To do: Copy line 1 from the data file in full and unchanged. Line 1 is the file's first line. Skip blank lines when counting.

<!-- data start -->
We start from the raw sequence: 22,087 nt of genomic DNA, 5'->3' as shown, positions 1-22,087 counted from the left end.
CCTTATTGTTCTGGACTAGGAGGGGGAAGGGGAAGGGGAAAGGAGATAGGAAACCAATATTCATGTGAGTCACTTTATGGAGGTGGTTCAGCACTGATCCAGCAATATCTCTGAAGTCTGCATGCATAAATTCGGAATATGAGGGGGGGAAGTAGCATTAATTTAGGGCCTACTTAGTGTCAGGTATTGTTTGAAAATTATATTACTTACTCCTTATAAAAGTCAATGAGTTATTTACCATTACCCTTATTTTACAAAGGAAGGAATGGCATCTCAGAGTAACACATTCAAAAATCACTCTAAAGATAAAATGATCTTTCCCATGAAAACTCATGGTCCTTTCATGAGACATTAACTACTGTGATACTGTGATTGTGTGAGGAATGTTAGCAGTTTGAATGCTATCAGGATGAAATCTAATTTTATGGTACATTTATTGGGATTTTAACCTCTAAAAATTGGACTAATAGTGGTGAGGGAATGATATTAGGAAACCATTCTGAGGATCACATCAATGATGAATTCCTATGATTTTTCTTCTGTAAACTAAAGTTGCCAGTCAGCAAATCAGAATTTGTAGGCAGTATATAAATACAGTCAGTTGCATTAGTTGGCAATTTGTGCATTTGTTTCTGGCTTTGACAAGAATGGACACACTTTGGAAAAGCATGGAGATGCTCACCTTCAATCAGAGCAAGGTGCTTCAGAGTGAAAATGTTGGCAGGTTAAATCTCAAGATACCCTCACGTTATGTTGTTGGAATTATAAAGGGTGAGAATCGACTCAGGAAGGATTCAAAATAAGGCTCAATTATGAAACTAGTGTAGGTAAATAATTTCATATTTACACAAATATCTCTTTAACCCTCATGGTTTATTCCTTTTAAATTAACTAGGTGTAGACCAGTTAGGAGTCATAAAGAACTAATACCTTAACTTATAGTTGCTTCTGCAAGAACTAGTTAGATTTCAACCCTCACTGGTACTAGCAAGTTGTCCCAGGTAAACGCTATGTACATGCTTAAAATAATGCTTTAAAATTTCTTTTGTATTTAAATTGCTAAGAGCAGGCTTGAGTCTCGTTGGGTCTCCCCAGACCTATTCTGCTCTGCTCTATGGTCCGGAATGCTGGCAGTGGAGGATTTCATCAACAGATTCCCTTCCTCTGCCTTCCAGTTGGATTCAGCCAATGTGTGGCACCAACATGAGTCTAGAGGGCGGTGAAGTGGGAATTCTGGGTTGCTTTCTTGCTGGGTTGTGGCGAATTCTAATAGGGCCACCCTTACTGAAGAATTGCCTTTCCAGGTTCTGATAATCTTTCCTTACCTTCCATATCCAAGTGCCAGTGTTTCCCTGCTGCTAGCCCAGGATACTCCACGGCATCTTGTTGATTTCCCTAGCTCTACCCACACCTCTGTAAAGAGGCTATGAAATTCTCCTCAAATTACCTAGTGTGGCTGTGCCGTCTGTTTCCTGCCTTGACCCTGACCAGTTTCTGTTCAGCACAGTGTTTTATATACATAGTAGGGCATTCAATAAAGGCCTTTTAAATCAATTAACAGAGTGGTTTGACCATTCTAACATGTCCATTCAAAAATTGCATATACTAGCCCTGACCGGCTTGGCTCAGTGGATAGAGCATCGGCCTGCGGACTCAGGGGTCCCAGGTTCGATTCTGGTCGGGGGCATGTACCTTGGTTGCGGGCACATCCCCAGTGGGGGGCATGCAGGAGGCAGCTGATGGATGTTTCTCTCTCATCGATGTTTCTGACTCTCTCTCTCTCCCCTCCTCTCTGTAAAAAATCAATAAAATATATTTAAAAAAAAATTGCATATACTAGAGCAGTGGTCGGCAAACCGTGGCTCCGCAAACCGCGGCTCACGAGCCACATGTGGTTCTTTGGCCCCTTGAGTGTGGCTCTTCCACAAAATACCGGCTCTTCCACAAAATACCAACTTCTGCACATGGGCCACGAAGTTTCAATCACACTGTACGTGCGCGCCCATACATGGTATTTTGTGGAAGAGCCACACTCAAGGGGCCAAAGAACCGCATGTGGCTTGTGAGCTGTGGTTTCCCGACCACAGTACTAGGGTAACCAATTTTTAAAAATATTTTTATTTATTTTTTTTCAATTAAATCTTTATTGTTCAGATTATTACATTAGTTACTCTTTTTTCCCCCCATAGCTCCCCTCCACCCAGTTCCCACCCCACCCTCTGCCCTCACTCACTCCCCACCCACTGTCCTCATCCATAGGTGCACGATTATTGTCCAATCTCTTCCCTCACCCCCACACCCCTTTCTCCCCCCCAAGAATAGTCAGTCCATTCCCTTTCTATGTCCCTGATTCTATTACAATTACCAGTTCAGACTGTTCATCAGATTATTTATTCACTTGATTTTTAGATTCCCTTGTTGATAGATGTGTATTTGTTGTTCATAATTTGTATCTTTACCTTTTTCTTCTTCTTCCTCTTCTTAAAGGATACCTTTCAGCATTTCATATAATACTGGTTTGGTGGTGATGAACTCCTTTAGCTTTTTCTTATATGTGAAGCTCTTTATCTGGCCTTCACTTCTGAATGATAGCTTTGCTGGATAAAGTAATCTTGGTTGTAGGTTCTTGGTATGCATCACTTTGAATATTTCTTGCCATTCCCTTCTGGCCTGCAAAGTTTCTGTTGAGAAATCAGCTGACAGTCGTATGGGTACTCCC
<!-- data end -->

We start from the raw sequence: 22,087 nt of genomic DNA, 5'->3' as shown, positions 1-22,087 counted from the left end.